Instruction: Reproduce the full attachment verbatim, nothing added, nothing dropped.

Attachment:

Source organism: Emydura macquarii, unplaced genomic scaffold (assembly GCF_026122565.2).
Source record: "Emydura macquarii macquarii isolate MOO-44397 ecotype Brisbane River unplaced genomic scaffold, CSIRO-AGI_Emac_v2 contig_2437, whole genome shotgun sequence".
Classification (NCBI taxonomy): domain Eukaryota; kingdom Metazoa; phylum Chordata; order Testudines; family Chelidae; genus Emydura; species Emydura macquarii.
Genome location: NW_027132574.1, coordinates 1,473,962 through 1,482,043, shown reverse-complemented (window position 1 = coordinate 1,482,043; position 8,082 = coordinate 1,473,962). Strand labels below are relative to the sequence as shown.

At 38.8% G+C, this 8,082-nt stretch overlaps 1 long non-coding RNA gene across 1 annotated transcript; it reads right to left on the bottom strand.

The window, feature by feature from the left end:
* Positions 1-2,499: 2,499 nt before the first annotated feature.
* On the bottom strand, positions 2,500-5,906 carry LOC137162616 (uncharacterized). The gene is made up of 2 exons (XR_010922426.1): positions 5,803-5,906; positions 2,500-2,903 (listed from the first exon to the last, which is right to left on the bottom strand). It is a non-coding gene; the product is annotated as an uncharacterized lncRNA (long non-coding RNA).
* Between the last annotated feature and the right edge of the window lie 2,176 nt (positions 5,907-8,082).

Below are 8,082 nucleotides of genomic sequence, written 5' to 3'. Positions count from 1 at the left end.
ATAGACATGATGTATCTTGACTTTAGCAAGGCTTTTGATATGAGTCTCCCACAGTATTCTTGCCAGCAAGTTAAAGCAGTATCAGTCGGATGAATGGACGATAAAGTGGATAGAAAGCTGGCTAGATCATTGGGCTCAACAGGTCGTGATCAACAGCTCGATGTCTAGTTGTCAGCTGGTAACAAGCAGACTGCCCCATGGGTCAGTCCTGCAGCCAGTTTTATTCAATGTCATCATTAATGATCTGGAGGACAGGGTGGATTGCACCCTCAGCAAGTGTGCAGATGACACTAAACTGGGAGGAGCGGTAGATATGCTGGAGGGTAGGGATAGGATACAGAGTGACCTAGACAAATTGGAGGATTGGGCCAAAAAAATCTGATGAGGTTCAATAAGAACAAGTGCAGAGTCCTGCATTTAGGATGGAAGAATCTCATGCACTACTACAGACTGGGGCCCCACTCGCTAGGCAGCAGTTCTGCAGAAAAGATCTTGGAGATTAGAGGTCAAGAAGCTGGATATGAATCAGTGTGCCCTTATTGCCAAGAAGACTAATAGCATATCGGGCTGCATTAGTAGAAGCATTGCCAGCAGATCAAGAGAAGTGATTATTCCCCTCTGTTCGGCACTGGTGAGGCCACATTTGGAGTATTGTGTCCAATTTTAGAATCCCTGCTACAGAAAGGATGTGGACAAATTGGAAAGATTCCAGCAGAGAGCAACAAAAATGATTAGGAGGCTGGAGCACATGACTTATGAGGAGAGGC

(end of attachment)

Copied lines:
Source organism: Emydura macquarii, unplaced genomic scaffold (assembly GCF_026122565.2).
Source record: "Emydura macquarii macquarii isolate MOO-44397 ecotype Brisbane River unplaced genomic scaffold, CSIRO-AGI_Emac_v2 contig_2437, whole genome shotgun sequence".
Classification (NCBI taxonomy): domain Eukaryota; kingdom Metazoa; phylum Chordata; order Testudines; family Chelidae; genus Emydura; species Emydura macquarii.
Genome location: NW_027132574.1, coordinates 1,473,962 through 1,482,043, shown reverse-complemented (window position 1 = coordinate 1,482,043; position 8,082 = coordinate 1,473,962). Strand labels below are relative to the sequence as shown.

At 38.8% G+C, this 8,082-nt stretch overlaps 1 long non-coding RNA gene across 1 annotated transcript; it reads right to left on the bottom strand.

The window, feature by feature from the left end:
* Positions 1-2,499: 2,499 nt before the first annotated feature.
* On the bottom strand, positions 2,500-5,906 carry LOC137162616 (uncharacterized). The gene is made up of 2 exons (XR_010922426.1): positions 5,803-5,906; positions 2,500-2,903 (listed from the first exon to the last, which is right to left on the bottom strand). It is a non-coding gene; the product is annotated as an uncharacterized lncRNA (long non-coding RNA).
* Between the last annotated feature and the right edge of the window lie 2,176 nt (positions 5,907-8,082).

Below are 8,082 nucleotides of genomic sequence, written 5' to 3'. Positions count from 1 at the left end.
ATAGACATGATGTATCTTGACTTTAGCAAGGCTTTTGATATGAGTCTCCCACAGTATTCTTGCCAGCAAGTTAAAGCAGTATCAGTCGGATGAATGGACGATAAAGTGGATAGAAAGCTGGCTAGATCATTGGGCTCAACAGGTCGTGATCAACAGCTCGATGTCTAGTTGTCAGCTGGTAACAAGCAGACTGCCCCATGGGTCAGTCCTGCAGCCAGTTTTATTCAATGTCATCATTAATGATCTGGAGGACAGGGTGGATTGCACCCTCAGCAAGTGTGCAGATGACACTAAACTGGGAGGAGCGGTAGATATGCTGGAGGGTAGGGATAGGATACAGAGTGACCTAGACAAATTGGAGGATTGGGCCAAAAAAATCTGATGAGGTTCAATAAGAACAAGTGCAGAGTCCTGCATTTAGGATGGAAGAATCTCATGCACTACTACAGACTGGGGCCCCACTCGCTAGGCAGCAGTTCTGCAGAAAAGATCTTGGAGATTAGAGGTCAAGAAGCTGGATATGAATCAGTGTGCCCTTATTGCCAAGAAGACTAATAGCATATCGGGCTGCATTAGTAGAAGCATTGCCAGCAGATCAAGAGAAGTGATTATTCCCCTCTGTTCGGCACTGGTGAGGCCACATTTGGAGTATTGTGTCCAATTTTAGAATCCCTGCTACAGAAAGGATGTGGACAAATTGGAAAGATTCCAGCAGAGAGCAACAAAAATGATTAGGAGGCTGGAGCACATGACTTATGAGGAGAGGC